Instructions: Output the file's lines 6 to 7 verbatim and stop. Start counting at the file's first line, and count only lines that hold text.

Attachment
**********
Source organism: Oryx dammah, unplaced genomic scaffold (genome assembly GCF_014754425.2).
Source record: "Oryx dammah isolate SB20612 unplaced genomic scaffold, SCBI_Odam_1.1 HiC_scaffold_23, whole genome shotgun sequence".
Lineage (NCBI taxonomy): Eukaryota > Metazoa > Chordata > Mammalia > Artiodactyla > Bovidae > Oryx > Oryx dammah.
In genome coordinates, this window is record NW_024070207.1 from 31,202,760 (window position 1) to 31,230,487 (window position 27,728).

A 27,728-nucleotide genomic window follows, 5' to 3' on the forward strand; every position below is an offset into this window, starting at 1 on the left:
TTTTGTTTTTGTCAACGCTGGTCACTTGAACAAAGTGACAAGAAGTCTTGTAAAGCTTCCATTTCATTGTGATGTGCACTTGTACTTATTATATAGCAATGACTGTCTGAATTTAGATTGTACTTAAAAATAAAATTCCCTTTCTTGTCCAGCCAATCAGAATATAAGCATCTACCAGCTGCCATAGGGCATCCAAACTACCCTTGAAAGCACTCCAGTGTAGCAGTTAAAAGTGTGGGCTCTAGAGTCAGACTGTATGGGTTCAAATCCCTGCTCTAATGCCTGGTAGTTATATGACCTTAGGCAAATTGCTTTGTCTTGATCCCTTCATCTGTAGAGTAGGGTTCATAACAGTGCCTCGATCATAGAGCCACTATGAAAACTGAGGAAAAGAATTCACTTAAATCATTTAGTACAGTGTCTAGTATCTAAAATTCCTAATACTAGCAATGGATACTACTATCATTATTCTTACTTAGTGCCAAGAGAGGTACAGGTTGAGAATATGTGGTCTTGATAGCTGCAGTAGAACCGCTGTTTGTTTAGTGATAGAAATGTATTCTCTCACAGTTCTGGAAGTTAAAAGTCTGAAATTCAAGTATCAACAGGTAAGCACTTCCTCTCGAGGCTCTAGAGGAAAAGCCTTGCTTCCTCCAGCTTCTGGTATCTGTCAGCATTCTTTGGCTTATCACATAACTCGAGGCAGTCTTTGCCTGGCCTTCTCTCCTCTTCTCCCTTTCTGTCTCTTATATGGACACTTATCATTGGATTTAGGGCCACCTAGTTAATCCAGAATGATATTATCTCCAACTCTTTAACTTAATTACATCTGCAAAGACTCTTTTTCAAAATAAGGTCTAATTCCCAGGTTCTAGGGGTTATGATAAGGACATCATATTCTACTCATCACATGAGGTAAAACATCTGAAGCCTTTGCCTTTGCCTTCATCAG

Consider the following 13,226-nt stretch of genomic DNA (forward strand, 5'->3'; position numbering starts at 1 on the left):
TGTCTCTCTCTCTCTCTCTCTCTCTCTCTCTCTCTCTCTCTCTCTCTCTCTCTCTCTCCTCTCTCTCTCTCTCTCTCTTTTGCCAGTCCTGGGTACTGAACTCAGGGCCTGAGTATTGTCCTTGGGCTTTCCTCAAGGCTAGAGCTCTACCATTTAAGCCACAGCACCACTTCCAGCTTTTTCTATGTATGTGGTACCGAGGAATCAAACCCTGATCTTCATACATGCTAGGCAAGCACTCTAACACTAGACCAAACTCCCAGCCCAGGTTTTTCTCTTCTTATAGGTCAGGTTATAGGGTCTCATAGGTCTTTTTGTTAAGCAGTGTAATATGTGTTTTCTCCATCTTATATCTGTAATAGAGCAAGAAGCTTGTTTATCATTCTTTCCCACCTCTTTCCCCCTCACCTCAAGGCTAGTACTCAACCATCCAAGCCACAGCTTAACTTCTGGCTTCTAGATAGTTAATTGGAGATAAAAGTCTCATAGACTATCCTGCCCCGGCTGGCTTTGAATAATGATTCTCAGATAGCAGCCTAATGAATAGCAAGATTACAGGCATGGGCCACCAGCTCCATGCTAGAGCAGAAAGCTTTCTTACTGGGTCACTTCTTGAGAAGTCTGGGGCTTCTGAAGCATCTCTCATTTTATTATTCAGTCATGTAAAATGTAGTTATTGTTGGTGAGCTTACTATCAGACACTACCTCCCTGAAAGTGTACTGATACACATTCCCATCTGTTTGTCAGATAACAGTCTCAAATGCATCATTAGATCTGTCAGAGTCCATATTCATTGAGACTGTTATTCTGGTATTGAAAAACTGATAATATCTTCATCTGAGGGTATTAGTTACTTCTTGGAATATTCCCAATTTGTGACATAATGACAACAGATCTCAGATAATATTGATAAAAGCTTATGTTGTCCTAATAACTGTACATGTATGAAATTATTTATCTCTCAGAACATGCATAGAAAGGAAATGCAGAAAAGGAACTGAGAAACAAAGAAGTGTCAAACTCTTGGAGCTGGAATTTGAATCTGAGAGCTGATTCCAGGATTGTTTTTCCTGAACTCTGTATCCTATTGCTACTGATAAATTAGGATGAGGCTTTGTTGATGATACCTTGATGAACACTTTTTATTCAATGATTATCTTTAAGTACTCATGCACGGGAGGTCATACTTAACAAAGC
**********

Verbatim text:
TTTTGTTTTTGTCAACGCTGGTCACTTGAACAAAGTGACAAGAAGTCTTGTAAAGCTTCCATTTCATTGTGATGTGCACTTGTACTTATTATATAGCAATGACTGTCTGAATTTAGATTGTACTTAAAAATAAAATTCCCTTTCTTGTCCAGCCAATCAGAATATAAGCATCTACCAGCTGCCATAGGGCATCCAAACTACCCTTGAAAGCACTCCAGTGTAGCAGTTAAAAGTGTGGGCTCTAGAGTCAGACTGTATGGGTTCAAATCCCTGCTCTAATGCCTGGTAGTTATATGACCTTAGGCAAATTGCTTTGTCTTGATCCCTTCATCTGTAGAGTAGGGTTCATAACAGTGCCTCGATCATAGAGCCACTATGAAAACTGAGGAAAAGAATTCACTTAAATCATTTAGTACAGTGTCTAGTATCTAAAATTCCTAATACTAGCAATGGATACTACTATCATTATTCTTACTTAGTGCCAAGAGAGGTACAGGTTGAGAATATGTGGTCTTGATAGCTGCAGTAGAACCGCTGTTTGTTTAGTGATAGAAATGTATTCTCTCACAGTTCTGGAAGTTAAAAGTCTGAAATTCAAGTATCAACAGGTAAGCACTTCCTCTCGAGGCTCTAGAGGAAAAGCCTTGCTTCCTCCAGCTTCTGGTATCTGTCAGCATTCTTTGGCTTATCACATAACTCGAGGCAGTCTTTGCCTGGCCTTCTCTCCTCTTCTCCCTTTCTGTCTCTTATATGGACACTTATCATTGGATTTAGGGCCACCTAGTTAATCCAGAATGATATTATCTCCAACTCTTTAACTTAATTACATCTGCAAAGACTCTTTTTCAAAATAAGGTCTAATTCCCAGGTTCTAGGGGTTATGATAAGGACATCATATTCTACTCATCACATGAGGTAAAACATCTGAAGCCTTTGCCTTTGCCTTCATCAG

Consider the following 13,226-nt stretch of genomic DNA (forward strand, 5'->3'; position numbering starts at 1 on the left):